The human intestinal mucosa is a critical site for absorption, distribution, metabolism, and excretion (ADME)/Tox studies in drug development and is difficult to recapitulate in vitro. Using bioprinting, we generated three-dimensional (3D) intestinal tissue composed of human primary intestinal epithelial cells and myofibroblasts with architecture and function to model the native intestine. The 3D intestinal tissue demonstrates a polarized epithelium with tight junctions and specialized epithelial cell types and expresses functional and inducible CYP450 enzymes. The 3D intestinal tissues develop physiological barrier function, distinguish between high- and low-permeability compounds, and have functional P-gp and BCRP transporters. Biochemical and histological characterization demonstrate that 3D intestinal tissues can generate an injury response to compound-induced toxicity and inflammation. This model is compatible with existing preclinical assays and may be implemented as an additional bridge to clinical trials by enhancing safety and efficacy prediction in drug development.
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http://dx.doi.org/10.1016/j.isci.2018.03.015DOI Listing
http://www.ncbi.nlm.nih.gov/pmc/articles/PMC6135981PMC
April 2018

Bioprinted three dimensional human tissues for toxicology and disease modeling.

Drug Discov Today Technol 2017 Mar 28;23:37-44. Epub 2017 Mar 28.

Organovo Inc., 6275 Nancy Ridge Dr., San Diego, CA 92121, United States.

The high rate of attrition among clinical-stage therapies, due largely to an inability to predict human toxicity and/or efficacy, underscores the need for in vitro models that better recapitulate in vivo human biology. In much the same way that additive manufacturing has revolutionized the production of solid objects, three-dimensional (3D) bioprinting is enabling the automated production of more architecturally and functionally accurate in vitro tissue culture models. Here, we provide an overview of the most commonly used bioprinting approaches and how they are being used to generate complex in vitro tissues for use in toxicology and disease modeling research.
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http://dx.doi.org/10.1016/j.ddtec.2017.03.001DOI Listing
March 2017

3D Proximal Tubule Tissues Recapitulate Key Aspects of Renal Physiology to Enable Nephrotoxicity Testing.

Front Physiol 2017 8;8:123. Epub 2017 Mar 8.

Organovo, Inc. San Diego, CA, USA.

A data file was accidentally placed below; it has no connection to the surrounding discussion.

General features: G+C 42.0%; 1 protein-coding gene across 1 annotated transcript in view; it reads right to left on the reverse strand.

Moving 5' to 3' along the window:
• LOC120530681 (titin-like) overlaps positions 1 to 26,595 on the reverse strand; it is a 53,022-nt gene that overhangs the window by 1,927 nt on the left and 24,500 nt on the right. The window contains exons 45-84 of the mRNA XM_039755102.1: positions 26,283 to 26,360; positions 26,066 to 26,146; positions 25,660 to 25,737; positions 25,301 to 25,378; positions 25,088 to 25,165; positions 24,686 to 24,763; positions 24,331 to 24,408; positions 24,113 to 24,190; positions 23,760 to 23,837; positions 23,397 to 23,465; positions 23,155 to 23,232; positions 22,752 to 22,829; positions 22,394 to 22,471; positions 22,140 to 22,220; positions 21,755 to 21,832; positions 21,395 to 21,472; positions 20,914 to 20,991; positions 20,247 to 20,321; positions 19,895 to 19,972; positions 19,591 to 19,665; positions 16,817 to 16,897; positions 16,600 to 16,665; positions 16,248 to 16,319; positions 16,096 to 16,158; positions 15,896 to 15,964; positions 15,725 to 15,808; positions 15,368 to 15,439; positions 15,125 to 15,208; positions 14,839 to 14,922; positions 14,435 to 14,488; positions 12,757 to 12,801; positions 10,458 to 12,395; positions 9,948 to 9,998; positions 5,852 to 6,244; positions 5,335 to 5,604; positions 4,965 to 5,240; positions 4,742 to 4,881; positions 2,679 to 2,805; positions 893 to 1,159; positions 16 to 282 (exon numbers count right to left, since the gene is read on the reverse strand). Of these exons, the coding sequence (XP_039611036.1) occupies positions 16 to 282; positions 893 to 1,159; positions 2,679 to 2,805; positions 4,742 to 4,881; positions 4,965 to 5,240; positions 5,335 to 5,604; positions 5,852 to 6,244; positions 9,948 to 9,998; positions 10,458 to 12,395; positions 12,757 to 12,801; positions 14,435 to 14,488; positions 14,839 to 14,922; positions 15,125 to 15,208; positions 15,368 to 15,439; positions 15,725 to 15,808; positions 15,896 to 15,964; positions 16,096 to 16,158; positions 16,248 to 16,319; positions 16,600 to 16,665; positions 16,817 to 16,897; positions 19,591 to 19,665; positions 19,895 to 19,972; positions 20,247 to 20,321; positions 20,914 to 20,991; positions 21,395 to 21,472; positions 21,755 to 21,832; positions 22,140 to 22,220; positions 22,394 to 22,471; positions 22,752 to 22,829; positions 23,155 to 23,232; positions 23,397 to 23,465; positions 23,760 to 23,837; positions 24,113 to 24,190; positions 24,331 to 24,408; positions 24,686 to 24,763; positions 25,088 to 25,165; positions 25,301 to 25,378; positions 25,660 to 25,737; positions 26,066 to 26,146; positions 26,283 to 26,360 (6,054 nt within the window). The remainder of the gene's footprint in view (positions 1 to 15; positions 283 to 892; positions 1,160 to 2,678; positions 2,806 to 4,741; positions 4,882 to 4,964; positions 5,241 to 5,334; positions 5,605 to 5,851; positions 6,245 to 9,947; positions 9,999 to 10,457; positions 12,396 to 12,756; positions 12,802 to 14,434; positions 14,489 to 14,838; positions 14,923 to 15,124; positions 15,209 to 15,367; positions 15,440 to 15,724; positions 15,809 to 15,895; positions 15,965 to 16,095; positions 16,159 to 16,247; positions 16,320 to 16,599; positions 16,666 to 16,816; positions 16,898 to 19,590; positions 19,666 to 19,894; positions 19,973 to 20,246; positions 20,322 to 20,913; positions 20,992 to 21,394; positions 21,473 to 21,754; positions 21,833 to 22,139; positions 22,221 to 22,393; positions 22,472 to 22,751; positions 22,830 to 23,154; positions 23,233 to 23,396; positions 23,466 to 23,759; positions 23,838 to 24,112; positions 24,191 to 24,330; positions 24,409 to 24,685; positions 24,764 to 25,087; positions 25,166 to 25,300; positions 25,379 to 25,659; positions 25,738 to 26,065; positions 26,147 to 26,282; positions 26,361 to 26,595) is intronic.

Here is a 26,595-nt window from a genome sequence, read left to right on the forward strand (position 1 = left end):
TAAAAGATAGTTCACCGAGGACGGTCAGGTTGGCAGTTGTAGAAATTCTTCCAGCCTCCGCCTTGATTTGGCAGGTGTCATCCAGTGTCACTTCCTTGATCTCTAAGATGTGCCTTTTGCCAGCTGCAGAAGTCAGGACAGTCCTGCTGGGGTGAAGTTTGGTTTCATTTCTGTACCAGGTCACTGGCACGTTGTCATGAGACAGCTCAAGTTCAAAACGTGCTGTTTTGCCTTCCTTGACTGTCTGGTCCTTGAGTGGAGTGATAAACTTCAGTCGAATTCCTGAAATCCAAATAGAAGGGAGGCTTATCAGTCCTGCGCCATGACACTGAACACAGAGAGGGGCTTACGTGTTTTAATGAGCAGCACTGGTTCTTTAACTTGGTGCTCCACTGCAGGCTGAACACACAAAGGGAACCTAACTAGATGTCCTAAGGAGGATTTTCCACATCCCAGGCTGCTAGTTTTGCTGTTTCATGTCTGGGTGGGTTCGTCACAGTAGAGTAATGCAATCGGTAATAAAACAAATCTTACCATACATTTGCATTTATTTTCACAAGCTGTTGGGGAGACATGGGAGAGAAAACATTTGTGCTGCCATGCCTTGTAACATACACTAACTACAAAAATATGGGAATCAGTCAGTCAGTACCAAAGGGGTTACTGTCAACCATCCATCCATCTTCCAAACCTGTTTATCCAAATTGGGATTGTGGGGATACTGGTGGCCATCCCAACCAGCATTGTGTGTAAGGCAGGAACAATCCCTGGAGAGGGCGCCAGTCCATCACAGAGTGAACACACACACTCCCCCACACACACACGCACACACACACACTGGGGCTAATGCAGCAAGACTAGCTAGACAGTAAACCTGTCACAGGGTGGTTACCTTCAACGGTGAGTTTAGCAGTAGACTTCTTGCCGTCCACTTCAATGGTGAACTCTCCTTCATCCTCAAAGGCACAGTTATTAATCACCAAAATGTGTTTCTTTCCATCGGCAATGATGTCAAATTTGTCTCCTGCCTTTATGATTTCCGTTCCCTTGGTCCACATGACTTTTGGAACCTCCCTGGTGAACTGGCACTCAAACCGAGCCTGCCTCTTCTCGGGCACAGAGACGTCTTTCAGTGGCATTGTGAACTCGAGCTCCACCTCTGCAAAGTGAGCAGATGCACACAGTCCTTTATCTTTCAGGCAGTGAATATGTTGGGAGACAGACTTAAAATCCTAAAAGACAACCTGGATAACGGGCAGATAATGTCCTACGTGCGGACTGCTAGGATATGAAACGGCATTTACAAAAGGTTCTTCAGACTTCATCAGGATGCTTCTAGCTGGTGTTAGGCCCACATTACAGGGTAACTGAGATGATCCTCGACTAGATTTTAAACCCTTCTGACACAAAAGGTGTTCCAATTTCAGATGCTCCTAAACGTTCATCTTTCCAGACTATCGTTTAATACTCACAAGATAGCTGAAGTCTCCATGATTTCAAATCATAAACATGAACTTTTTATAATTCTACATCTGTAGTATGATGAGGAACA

Due to its exposure to high concentrations of xenobiotics, the kidney proximal tubule is a primary site of nephrotoxicity and resulting attrition in the drug development pipeline. Current pre-clinical methods using 2D cell cultures and animal models are unable to fully recapitulate clinical drug responses due to limited functional lifespan, or species-specific differences. Using Organovo's proprietary 3D bioprinting platform, we have developed a fully cellular human model of the proximal tubule interstitial interface comprising renal fibroblasts, endothelial cells, and primary human renal proximal tubule epithelial cells to enable more accurate prediction of tissue-level clinical outcomes. Histological characterization demonstrated formation of extensive microvascular networks supported by endogenous extracellular matrix deposition. The epithelial cells of the 3D proximal tubule tissues demonstrated tight junction formation and expression of renal uptake and efflux transporters; the polarized localization and function of P-gp and SGLT2 were confirmed. Treatment of 3D proximal tubule tissues with the nephrotoxin cisplatin induced loss of tissue viability and epithelial cells in a dose-dependent fashion, and cimetidine rescued these effects, confirming the role of the OCT2 transporter in cisplatin-induced nephrotoxicity. The tissues also demonstrated a fibrotic response to TGFβ as assessed by an increase in gene expression associated with human fibrosis and histological verification of excess extracellular matrix deposition. Together, these results suggest that the bioprinted 3D proximal tubule model can serve as a test bed for the mechanistic assessment of human nephrotoxicity and the development of pathogenic states involving epithelial-interstitial interactions, making them an important adjunct to animal studies.
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http://dx.doi.org/10.3389/fphys.2017.00123DOI Listing
http://www.ncbi.nlm.nih.gov/pmc/articles/PMC5340751PMC
March 2017

Editor's Highlight: Modeling Compound-Induced Fibrogenesis In Vitro Using Three-Dimensional Bioprinted Human Liver Tissues.

Toxicol Sci 2016 12 7;154(2):354-367. Epub 2016 Sep 7.

Curriculum in Toxicology, University of North Carolina at Chapel Hill, Chapel Hill, North Carolina 27599.